even Lodges, representing KapitiWellington and Hutt Wairarapa Districts participated with 26 men and, to balance the numbers, one woman. Following an early Sunday morning safety briefing from the Gun Club President, WBro James Martin, the shoot got under way. The weather could not have been better, although some did say ‘a few clouds would have been a blessing.’ Fortunately, there was sun screen and hats a plenty. There was also much competition between the lodges and some very ‘seasoned shooters’ amongst us and many novices, who were all very game to try it for the first time, or looking to improve and, believe me there were some big improvements, with coaching being given by the Blue Rock Gun Club Marshalls at the various shooting stations. It was the kind of day that was there to be enjoyed, and I think everyone who attended enjoyed it a lot. It was also the kind of event that I would like to see more of and it was a great example of how we Freemasons can really pull out all the stops if we work together as brothers and friends. The idea came out of a chat a few of us had one night outside the Wellesley Boutique Hotel, home to several Wellington Lodges. James Martin, Dennis Blacklaws, Tim Cox and I were talking about the need for more Masonic social events, something that everyone, no matter their experience or age could participate in. For some strange reason it all came back to guns. The beauty of it all was that James Martin is the President of the Blue Rock Gun Club in ABOVE RIGHT  Marty Arrell, Westminster Lodge, takes aim. RIGHT Looking like a pro. Trevor ‘Mac’ McKenzie, Lodge Te Puni.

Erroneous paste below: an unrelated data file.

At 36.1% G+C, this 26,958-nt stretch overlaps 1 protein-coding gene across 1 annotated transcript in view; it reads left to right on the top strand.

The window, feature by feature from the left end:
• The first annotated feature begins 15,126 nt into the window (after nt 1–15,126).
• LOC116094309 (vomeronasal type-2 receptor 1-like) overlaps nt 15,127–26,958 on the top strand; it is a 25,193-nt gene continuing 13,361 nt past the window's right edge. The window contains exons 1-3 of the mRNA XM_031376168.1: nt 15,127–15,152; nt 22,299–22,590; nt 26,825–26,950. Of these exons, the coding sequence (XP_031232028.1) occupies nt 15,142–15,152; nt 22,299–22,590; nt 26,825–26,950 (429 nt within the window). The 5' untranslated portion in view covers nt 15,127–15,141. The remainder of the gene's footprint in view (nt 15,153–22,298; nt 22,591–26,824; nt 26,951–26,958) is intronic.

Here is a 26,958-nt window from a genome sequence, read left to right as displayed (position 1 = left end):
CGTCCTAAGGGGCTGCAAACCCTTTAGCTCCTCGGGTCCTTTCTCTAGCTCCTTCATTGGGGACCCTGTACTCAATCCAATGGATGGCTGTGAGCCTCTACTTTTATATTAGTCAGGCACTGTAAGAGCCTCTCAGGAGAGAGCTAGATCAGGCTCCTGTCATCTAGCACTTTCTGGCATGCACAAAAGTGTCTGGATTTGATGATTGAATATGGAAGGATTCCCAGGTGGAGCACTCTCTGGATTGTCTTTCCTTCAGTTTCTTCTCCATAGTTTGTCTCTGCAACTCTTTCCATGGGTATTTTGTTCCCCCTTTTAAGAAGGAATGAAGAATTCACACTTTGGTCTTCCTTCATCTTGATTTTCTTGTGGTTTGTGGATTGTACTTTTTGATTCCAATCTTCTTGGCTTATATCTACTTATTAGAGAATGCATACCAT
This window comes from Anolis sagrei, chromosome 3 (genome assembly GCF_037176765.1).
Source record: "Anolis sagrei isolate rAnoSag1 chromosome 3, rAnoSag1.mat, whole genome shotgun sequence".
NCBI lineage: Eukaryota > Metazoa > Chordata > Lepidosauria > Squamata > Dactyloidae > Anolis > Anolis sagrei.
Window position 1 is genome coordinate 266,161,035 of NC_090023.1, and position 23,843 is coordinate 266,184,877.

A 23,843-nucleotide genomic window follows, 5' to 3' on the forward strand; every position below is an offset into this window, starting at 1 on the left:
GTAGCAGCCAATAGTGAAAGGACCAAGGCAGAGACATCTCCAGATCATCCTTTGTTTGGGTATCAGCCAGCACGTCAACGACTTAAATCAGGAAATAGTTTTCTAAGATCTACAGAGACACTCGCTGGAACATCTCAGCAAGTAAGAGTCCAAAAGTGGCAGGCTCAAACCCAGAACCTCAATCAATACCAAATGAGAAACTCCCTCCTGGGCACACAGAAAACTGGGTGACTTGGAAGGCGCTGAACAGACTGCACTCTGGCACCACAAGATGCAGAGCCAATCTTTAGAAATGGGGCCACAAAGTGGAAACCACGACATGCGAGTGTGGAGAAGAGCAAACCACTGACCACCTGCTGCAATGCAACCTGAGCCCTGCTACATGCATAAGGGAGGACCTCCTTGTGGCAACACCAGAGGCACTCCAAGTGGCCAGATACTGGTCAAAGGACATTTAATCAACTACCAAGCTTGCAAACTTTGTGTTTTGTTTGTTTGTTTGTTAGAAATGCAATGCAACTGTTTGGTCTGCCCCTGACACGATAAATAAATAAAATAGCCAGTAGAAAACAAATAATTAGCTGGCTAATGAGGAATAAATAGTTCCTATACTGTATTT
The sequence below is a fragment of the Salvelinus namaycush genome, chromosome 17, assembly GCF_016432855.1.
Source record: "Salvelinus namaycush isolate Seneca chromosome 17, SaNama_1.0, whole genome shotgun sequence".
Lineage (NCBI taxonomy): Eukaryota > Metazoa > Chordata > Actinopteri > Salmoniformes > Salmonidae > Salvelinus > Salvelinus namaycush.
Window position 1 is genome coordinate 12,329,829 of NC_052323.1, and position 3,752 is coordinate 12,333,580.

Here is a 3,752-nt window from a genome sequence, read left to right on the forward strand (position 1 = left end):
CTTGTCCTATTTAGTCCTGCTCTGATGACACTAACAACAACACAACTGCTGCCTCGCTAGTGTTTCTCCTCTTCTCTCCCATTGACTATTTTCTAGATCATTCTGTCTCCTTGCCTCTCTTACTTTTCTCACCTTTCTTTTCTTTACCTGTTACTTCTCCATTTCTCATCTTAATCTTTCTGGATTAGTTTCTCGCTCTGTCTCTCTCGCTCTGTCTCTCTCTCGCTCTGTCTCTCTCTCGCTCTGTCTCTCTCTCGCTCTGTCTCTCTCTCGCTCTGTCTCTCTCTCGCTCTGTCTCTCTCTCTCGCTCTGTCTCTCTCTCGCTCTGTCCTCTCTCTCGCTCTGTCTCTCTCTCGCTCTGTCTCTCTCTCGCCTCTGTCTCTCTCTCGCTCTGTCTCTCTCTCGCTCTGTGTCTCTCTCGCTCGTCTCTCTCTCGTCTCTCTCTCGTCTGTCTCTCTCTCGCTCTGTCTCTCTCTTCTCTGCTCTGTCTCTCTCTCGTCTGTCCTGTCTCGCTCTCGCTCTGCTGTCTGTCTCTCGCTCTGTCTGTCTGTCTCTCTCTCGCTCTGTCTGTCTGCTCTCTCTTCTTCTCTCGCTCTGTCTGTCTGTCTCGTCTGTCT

Martinbrough and what a setting it was, enough wineries for a few of the wives/ partners to visit should shooting not be their thing and a perfect New Zealand landscape in which to have a go at some

small flying targets with a 12G shotgun. Despite some difficulties with organisation along the way both James and I helped each other to prove these types of events can be done, and be